HomeNEWSSudanese Protesters Reject UN-Led Talks With Military

Sudanese Protesters Reject UN-Led Talks With Military


A leading Sudanese protest group has rejected a United Nations initiative to hold talks with the military aimed at restoring the country’s democratic transition following an October coup.

The move suggests Sudan’s political deadlock and relentless street protests are likely to continue, with at least 60 people killed since the military takeover.

The U.N. offer Saturday came a week after embattled Prime Minister Abdalla Hamdok resigned, citing a failure to reach compromise between the generals and the pro-democracy movement.

The 25th October coup scuttled hopes of a peaceful transition, over two years after a popular uprising forced the military overthrow of long-time autocrat Omar al-Bashir and his Islamist government.

In a statement, the Sudanese Professionals’ Association, which led the uprising against al-Bashir, said the “only way” out of the ongoing crisis is through the removal of the generals from power.

It seeks a fully civilian government to lead the transition, underlined by the motto “No negotiations, no compromise, no power-sharing” with the military.

Protesters continued their marches in Khartoum on Sunday, with security forces firing tear gas in at least one location to disperse demonstrators, according to activist Nazim Sirag. There were no immediate reports of causalities.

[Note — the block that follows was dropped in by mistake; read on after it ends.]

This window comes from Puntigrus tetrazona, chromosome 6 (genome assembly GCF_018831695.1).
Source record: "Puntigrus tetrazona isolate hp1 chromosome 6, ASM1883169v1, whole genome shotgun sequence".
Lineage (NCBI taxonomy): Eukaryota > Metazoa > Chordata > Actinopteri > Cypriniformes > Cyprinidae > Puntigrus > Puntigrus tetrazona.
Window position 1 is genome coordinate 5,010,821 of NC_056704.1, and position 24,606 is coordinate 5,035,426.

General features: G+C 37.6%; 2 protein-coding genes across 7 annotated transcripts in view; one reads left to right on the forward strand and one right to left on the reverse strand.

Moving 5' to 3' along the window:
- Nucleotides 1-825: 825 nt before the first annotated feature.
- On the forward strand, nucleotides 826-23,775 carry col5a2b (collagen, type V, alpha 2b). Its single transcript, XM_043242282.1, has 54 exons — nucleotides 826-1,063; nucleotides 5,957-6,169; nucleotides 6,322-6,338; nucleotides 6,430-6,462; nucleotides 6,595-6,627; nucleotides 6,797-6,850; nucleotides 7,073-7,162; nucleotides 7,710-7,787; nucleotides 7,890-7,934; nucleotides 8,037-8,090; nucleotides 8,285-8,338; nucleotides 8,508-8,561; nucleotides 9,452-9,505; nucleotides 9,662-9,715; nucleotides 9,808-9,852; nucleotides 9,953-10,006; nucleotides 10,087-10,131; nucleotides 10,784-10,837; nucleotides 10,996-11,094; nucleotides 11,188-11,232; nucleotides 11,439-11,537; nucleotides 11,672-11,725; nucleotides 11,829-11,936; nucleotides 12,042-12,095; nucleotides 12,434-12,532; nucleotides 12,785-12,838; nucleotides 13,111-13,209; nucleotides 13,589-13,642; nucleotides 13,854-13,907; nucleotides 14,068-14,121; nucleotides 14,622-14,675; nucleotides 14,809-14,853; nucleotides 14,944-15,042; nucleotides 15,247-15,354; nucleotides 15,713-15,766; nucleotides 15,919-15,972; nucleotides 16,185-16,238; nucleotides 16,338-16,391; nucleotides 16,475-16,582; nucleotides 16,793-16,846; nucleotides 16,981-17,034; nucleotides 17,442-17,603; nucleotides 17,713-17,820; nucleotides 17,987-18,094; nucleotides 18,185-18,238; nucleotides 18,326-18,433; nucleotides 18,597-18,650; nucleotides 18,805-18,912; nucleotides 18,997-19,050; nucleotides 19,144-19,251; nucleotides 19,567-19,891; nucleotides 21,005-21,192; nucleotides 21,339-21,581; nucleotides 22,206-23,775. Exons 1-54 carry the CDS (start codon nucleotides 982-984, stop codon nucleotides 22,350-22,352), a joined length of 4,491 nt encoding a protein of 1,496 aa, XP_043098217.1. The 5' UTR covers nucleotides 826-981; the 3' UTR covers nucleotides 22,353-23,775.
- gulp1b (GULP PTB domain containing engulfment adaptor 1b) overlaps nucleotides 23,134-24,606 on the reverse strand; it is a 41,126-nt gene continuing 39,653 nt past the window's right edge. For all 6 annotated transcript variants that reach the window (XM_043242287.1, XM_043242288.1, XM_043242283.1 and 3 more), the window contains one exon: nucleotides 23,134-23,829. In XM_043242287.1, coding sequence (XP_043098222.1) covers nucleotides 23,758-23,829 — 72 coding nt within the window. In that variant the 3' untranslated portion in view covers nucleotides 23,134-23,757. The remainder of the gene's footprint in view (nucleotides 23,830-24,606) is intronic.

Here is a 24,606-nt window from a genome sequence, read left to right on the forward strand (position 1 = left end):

Though the envoy has yet to offer details of the U.N.-facilitated political process, the SPA’s rejection deals a blow to his efforts to bring the generals and the pro-democracy movement to the negotiating table.

Perthes is planning to offer more details in a news conference in Khartoum on Monday.

The United States, the United Kingdom, Saudi Arabia and the United Arab Emirates urged all Sudanese players to “seize this opportunity to restore the country’s transition to civilian democracy” in accordance with the 2019 constructional document at establishing the transitional government.

At the United Nations, five countries – the U.S., U.K., Albania, France and Norway – requested a U.N. Security Council meeting on the situation in Sudan. Diplomats said it will likely take place Tuesday or Wednesday.


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